Retaining walls are common features in landscaped yards because they can prevent erosion, aid in drainage, increase visual interest and allow for terraced yard designs. In many cases, retaining wall steps must be installed to complement a retaining wall. The specific type of retaining wall will determine the type of staircase to be installed, as step installation is a modified version of wall construction technique. In all cases, ensure durability and safety by careful planning and installation.
Most retaining walls are constructed using concrete bricks or natural stone. These materials can be used to create retaining wall steps, as well. Concrete bricks, because of their regular sizing, are easy to install safely, and many companies even produce special stair bricks. Natural stone is generally a less regular material, although some varieties are quarried in nearly uniform sizes, suitable for stair construction.
The first step in installing retaining wall steps is planning and measuring. The desired height of the staircase should be measured, as should the depth to which it will be recessed into the wall. These measurements are then divided into steps. Each step should be close to 7 inches (about 18 cm) high, and ten inches (26 cm) deep. Steps should be installed with a uniform rate of rise and have the same dimensions, to reduce the risk of tripping.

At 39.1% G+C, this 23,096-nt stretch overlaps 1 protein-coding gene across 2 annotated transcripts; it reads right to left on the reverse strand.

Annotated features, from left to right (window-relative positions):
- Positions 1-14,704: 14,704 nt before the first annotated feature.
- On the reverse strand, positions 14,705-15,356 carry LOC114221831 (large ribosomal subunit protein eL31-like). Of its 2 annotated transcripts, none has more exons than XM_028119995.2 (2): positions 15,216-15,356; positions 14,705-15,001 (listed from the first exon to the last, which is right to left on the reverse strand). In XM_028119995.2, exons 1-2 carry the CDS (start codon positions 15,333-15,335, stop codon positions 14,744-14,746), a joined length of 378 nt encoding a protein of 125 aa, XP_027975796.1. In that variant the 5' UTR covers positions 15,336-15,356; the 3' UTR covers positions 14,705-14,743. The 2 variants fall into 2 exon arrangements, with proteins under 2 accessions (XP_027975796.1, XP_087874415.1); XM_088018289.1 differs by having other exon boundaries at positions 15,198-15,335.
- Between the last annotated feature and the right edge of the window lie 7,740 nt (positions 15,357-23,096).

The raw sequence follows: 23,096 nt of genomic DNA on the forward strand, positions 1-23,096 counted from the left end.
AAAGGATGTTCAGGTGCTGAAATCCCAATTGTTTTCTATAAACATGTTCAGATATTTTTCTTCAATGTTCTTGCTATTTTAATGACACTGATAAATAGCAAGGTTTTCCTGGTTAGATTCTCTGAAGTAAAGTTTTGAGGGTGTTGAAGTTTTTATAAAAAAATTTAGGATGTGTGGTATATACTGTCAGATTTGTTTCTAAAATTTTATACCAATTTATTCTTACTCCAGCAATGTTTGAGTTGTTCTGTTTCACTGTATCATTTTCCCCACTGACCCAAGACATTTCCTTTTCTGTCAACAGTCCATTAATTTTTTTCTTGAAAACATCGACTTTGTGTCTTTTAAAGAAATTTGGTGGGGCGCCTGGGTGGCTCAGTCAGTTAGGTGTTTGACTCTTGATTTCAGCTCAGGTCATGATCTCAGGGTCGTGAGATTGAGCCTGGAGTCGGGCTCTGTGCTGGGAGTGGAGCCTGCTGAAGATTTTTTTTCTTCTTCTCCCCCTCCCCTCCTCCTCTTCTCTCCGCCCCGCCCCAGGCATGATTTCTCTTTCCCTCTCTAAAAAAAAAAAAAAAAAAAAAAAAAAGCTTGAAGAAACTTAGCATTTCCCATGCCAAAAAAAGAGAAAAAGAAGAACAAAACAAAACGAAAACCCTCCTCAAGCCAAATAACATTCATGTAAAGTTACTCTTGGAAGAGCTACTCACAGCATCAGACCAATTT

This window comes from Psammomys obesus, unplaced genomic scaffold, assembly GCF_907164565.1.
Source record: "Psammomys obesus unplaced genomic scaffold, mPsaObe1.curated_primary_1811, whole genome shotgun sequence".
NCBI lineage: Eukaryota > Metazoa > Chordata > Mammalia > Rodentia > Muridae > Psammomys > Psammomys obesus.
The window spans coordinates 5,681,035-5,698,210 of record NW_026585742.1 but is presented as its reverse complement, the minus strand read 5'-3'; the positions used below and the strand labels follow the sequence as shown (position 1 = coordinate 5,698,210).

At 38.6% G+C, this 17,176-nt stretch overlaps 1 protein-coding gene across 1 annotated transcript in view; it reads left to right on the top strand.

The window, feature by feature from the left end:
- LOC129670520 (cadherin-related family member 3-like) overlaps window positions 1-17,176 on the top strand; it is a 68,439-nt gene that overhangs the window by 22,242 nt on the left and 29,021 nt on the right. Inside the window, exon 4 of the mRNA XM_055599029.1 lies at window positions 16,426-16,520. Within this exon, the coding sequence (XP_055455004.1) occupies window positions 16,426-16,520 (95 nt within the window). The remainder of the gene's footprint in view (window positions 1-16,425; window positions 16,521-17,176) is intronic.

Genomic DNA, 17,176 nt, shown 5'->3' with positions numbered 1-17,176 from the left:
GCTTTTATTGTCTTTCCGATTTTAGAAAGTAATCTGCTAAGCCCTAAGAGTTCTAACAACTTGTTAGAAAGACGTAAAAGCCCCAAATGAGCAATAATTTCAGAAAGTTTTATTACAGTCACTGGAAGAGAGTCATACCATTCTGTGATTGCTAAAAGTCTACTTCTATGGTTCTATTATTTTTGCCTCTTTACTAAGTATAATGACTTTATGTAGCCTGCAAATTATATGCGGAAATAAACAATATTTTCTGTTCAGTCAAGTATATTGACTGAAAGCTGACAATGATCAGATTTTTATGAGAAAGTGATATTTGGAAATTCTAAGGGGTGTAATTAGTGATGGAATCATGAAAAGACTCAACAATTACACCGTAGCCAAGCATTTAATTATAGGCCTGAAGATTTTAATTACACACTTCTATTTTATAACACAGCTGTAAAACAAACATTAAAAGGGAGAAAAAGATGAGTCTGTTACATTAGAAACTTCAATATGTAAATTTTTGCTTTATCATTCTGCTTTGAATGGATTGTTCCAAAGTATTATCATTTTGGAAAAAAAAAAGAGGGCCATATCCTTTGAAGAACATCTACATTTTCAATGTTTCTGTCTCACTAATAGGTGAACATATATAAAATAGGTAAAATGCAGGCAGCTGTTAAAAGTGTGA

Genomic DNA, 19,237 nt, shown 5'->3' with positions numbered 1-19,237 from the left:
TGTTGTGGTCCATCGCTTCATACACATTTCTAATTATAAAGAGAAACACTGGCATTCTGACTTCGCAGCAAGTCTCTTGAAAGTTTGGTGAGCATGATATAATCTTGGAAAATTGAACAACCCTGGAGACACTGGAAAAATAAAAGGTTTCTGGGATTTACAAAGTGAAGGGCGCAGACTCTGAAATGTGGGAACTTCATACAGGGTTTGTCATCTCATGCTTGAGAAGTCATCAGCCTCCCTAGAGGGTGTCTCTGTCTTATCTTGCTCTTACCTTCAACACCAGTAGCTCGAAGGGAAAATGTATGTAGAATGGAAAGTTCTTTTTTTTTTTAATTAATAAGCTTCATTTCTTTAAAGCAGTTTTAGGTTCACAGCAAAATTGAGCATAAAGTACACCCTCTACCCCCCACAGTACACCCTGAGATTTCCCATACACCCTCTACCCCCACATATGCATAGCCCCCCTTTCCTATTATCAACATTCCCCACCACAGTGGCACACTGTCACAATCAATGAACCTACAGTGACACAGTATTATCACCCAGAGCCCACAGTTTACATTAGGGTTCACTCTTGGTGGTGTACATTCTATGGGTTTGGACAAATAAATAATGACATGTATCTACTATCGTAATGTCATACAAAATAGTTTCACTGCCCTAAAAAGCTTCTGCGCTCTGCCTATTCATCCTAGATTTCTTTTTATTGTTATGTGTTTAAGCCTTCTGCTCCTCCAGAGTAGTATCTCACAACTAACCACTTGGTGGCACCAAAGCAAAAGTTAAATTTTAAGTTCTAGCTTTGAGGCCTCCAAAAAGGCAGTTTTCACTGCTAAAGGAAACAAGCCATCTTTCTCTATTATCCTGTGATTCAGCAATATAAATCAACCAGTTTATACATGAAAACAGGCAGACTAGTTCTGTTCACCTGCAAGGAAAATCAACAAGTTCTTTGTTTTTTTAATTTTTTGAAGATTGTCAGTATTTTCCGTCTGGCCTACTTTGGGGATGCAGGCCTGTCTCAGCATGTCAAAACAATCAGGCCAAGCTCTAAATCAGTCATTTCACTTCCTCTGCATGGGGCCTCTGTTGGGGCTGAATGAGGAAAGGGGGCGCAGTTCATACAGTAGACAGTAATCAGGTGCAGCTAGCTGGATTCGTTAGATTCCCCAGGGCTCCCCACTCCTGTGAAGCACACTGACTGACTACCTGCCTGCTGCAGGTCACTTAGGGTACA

The site for retaining wall steps should be prepared by digging it out several inches below the eventual level of the steps. If located in the middle of a retaining wall, both sides of the stairway should be treated simply as retaining wall segments of their own, and constructed by stacking and layering blocks or stones. If located at the end of a wall, only one side need be constructed in this fashion. The stairs themselves should be installed using a modified version of the same techniques as the bricks in the wall.
The bottom row of retaining wall steps should be placed on a bed of compacted gravel topped with packed sand, and flush with the level of the earth. A second row, which may be built up out of several bricks, if thick, flat bricks or stones are used, is placed behind the first, also on a bed of packed sand and gravel, but one stair height above the first. Gravel is then used to fill in behind the second row, to create a level surface for a third row, and so forth. The base of each step should be below the level of the top of the step beneath it. Some steps will need to be mortared in place, and some will require the use of a concrete adhesive similar to caulking.